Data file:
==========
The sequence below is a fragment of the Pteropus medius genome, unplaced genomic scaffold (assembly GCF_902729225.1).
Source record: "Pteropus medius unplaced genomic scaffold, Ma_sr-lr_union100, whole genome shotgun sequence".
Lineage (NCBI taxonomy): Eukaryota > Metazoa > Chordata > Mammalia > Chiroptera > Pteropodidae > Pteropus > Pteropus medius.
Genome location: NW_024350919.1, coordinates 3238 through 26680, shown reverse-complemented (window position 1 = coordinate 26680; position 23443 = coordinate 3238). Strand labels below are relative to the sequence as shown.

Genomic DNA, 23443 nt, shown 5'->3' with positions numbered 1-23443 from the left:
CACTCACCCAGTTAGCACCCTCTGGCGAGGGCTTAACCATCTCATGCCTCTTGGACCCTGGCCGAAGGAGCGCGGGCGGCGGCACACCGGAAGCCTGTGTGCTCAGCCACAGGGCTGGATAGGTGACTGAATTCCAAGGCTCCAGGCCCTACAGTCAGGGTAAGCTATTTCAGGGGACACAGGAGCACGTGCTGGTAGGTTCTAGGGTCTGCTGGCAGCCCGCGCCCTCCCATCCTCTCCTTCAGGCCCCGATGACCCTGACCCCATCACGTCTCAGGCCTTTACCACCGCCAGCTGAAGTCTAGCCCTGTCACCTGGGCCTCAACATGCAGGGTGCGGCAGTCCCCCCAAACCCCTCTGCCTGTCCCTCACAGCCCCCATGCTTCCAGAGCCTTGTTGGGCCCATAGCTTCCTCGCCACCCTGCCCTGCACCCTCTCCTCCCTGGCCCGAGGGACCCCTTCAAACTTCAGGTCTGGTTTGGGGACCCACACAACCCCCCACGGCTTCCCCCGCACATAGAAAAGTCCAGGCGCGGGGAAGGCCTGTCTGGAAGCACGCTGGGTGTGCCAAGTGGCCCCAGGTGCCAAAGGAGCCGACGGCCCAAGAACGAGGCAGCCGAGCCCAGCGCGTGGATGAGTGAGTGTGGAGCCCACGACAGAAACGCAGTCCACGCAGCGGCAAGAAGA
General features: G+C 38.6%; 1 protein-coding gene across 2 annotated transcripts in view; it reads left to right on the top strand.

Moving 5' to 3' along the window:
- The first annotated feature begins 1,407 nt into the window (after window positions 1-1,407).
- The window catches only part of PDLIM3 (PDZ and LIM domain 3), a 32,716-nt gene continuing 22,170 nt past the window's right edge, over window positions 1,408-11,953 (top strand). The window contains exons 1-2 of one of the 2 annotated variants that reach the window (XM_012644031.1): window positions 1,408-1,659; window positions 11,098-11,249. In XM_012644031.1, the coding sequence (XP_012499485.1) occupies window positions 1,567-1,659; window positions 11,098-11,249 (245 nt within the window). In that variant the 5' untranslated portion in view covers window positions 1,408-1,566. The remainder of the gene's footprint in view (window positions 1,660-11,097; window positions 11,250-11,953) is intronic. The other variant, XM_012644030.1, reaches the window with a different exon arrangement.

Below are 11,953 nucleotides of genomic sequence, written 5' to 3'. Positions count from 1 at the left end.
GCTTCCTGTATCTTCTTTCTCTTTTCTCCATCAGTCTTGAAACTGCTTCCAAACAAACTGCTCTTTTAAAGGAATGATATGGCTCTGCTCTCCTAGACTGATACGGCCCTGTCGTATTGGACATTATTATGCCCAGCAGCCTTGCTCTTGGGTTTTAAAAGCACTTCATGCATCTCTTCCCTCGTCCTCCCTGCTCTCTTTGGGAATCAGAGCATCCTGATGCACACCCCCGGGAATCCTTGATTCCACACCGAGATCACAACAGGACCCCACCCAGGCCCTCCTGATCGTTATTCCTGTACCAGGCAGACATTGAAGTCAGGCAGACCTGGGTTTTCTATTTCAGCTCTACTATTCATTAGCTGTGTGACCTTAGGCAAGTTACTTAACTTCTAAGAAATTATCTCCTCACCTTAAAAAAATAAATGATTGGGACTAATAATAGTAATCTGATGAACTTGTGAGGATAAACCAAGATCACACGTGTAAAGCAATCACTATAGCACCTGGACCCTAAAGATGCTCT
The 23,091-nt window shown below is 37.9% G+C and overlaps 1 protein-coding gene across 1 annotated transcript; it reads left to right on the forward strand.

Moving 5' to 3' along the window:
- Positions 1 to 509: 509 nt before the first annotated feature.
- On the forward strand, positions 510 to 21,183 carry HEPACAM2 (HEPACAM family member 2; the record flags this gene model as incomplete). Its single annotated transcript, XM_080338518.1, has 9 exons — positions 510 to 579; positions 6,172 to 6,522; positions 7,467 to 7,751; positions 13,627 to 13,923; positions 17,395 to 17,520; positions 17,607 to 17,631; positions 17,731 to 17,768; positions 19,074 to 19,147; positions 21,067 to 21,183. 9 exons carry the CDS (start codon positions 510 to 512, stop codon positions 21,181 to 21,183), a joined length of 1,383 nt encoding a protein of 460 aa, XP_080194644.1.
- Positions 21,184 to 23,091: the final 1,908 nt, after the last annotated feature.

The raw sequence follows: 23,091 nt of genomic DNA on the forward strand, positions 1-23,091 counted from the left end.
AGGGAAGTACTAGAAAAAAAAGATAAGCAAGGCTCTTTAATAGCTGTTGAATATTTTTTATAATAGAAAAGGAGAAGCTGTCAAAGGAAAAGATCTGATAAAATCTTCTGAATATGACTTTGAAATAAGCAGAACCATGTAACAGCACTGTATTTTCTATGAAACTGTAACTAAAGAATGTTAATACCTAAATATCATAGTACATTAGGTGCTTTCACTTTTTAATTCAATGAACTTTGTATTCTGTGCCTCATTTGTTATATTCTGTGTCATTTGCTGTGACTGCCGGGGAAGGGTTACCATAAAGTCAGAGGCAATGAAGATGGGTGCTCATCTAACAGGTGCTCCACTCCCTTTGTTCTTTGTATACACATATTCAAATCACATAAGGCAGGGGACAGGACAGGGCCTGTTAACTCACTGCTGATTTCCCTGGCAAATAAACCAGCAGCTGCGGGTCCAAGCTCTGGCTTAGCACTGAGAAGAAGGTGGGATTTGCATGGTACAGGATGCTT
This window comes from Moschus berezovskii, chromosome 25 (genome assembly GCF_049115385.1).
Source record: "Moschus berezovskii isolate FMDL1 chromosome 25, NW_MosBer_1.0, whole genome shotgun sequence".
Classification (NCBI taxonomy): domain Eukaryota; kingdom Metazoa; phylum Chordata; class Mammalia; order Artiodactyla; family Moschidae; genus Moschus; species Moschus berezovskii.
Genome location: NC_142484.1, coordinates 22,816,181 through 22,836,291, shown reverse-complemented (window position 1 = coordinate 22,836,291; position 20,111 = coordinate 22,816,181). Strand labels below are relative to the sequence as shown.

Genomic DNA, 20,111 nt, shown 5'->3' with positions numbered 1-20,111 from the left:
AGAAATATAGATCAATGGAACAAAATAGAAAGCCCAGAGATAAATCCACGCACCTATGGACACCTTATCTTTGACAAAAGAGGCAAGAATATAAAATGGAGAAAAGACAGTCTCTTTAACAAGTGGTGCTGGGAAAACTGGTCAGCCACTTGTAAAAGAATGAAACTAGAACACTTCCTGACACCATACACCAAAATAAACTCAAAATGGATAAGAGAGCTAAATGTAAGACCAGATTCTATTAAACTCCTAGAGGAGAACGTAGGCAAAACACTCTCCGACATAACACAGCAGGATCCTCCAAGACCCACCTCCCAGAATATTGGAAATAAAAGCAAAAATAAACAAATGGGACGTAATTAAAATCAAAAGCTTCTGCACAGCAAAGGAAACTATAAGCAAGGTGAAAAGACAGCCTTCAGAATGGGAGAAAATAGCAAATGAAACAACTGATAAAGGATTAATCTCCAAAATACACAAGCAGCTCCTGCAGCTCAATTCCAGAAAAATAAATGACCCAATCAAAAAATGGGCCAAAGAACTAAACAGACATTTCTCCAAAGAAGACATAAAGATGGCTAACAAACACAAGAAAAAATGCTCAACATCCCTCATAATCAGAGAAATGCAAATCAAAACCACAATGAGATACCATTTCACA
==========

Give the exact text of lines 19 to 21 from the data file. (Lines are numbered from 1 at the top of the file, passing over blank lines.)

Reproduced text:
AGGGAAGTACTAGAAAAAAAAGATAAGCAAGGCTCTTTAATAGCTGTTGAATATTTTTTATAATAGAAAAGGAGAAGCTGTCAAAGGAAAAGATCTGATAAAATCTTCTGAATATGACTTTGAAATAAGCAGAACCATGTAACAGCACTGTATTTTCTATGAAACTGTAACTAAAGAATGTTAATACCTAAATATCATAGTACATTAGGTGCTTTCACTTTTTAATTCAATGAACTTTGTATTCTGTGCCTCATTTGTTATATTCTGTGTCATTTGCTGTGACTGCCGGGGAAGGGTTACCATAAAGTCAGAGGCAATGAAGATGGGTGCTCATCTAACAGGTGCTCCACTCCCTTTGTTCTTTGTATACACATATTCAAATCACATAAGGCAGGGGACAGGACAGGGCCTGTTAACTCACTGCTGATTTCCCTGGCAAATAAACCAGCAGCTGCGGGTCCAAGCTCTGGCTTAGCACTGAGAAGAAGGTGGGATTTGCATGGTACAGGATGCTT
This window comes from Moschus berezovskii, chromosome 25 (genome assembly GCF_049115385.1).
Source record: "Moschus berezovskii isolate FMDL1 chromosome 25, NW_MosBer_1.0, whole genome shotgun sequence".